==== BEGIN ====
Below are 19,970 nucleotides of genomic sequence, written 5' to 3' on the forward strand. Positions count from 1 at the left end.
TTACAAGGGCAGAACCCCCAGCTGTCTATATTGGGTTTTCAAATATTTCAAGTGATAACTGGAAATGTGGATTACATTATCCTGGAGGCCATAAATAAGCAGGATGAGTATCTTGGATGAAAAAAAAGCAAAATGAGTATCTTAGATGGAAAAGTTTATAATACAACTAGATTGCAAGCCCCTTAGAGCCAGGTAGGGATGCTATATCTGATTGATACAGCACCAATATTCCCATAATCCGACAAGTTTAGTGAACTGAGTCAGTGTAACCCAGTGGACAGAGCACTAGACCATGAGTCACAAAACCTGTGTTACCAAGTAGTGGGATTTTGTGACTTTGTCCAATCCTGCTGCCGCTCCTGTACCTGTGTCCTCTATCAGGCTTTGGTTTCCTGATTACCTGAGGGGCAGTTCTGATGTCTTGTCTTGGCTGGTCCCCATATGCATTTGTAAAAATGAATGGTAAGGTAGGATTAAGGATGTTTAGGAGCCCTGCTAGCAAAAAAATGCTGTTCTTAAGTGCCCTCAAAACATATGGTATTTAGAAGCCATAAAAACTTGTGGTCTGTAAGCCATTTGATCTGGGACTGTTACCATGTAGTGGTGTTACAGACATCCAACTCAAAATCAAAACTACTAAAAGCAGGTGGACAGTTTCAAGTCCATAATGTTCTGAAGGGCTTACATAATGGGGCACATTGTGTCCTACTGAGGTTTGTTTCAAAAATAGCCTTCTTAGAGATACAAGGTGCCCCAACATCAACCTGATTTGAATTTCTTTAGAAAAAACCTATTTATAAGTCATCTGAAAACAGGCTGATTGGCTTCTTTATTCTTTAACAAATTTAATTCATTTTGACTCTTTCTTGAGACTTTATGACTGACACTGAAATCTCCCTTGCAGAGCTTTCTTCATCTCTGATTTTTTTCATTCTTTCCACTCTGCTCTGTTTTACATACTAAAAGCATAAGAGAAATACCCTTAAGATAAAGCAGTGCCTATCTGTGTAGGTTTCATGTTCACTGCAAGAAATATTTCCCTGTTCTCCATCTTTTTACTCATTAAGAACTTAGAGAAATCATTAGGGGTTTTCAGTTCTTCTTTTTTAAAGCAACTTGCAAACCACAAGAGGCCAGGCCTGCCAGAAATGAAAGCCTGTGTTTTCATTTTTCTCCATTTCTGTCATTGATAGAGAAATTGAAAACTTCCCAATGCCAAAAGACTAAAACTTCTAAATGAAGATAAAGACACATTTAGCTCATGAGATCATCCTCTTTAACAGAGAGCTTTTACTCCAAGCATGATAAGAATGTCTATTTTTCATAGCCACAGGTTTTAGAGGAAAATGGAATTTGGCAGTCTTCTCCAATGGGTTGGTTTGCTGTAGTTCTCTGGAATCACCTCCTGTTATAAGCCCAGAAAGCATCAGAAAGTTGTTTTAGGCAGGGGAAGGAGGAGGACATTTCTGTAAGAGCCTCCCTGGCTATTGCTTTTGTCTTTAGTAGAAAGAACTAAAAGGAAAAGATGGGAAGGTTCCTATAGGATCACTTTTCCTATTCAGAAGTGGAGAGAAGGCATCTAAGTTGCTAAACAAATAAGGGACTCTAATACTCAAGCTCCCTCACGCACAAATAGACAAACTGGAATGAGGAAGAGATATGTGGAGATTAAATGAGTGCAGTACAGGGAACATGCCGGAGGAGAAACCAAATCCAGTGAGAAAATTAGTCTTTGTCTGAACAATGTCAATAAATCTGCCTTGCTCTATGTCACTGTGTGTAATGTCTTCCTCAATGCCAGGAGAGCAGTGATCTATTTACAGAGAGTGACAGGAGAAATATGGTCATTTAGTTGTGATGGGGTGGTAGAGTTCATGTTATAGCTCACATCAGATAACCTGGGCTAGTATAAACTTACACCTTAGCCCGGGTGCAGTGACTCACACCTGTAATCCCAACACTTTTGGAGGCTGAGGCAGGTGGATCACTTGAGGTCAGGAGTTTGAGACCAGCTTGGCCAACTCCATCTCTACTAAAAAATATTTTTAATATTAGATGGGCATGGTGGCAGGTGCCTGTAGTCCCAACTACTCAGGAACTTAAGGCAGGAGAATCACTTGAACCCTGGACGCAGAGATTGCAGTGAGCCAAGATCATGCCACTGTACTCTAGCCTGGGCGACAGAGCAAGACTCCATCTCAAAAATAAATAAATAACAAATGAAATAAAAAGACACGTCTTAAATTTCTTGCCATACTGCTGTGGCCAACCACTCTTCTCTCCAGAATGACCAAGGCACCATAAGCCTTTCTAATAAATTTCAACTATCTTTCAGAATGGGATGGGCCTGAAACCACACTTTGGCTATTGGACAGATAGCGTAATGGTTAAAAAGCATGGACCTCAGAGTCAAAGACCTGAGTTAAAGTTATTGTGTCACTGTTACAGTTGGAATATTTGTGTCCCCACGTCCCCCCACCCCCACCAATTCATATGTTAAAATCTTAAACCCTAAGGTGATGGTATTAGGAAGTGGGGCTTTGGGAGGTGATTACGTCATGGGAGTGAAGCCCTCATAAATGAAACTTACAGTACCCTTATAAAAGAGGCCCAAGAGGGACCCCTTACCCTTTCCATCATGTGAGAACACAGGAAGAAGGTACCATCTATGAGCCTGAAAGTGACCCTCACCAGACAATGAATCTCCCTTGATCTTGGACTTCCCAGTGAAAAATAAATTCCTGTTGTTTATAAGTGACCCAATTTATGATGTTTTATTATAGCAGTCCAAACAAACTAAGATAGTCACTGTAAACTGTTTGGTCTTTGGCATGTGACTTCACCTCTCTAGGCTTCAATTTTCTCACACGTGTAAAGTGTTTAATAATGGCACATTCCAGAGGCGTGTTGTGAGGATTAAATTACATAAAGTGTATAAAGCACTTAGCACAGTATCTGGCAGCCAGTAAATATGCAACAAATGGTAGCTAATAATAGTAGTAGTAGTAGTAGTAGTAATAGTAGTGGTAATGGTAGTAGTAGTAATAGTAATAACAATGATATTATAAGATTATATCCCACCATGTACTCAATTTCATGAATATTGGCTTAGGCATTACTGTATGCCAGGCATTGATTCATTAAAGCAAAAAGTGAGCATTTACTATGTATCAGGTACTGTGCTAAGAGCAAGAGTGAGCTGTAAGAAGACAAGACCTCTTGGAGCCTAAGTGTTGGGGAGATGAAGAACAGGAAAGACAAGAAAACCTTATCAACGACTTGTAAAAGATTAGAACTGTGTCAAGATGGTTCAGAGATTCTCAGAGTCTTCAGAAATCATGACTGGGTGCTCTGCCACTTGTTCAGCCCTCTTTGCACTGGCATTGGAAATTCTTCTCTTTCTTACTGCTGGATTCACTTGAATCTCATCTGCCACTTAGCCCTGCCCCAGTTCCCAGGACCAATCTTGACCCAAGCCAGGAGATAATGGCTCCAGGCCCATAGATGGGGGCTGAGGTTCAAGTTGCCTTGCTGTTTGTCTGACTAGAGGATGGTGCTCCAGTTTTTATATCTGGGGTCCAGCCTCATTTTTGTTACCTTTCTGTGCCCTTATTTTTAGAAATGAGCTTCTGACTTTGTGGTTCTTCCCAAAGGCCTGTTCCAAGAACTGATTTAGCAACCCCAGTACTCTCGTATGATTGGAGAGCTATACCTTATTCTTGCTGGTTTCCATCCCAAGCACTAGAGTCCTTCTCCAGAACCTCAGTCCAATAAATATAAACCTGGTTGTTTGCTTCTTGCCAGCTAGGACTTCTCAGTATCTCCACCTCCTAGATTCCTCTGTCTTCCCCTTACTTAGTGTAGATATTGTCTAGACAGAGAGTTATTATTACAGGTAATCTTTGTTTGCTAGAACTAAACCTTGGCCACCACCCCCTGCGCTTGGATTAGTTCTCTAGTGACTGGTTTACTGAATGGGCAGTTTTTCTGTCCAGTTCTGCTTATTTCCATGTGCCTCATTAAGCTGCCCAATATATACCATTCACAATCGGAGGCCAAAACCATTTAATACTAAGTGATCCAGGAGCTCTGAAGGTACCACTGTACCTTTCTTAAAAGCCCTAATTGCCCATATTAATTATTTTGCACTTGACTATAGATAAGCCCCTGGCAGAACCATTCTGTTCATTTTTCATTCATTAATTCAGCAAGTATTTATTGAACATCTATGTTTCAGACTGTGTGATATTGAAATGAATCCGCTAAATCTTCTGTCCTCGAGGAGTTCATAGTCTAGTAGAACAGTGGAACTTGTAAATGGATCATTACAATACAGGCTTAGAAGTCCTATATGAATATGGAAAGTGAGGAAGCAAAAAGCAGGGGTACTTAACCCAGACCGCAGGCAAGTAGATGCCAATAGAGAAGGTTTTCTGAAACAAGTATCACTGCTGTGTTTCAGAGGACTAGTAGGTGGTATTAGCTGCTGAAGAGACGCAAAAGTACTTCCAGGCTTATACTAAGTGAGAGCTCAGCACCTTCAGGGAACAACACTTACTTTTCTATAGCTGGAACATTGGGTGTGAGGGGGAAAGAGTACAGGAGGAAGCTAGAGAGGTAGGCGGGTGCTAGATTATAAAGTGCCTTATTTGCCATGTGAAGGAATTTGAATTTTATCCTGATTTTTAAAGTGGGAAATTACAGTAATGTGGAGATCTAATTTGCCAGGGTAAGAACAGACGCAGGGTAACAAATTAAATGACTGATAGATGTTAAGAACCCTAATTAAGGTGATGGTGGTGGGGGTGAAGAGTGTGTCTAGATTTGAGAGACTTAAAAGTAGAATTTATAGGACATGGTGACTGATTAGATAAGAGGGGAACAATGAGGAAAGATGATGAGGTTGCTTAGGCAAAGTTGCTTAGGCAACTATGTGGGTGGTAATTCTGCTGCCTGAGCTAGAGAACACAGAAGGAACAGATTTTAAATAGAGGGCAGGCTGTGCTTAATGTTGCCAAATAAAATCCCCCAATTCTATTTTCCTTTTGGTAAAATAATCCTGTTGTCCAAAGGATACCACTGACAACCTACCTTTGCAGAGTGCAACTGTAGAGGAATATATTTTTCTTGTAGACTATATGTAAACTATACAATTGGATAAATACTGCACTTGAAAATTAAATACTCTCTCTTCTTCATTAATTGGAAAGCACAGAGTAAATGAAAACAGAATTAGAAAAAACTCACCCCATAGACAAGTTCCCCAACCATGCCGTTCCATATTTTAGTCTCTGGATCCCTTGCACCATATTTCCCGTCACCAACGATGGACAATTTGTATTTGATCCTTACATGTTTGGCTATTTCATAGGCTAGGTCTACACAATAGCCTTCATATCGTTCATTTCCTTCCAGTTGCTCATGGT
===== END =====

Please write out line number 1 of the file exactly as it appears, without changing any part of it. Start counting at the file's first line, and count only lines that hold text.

Below are 19,970 nucleotides of genomic sequence, written 5' to 3' on the forward strand. Positions count from 1 at the left end.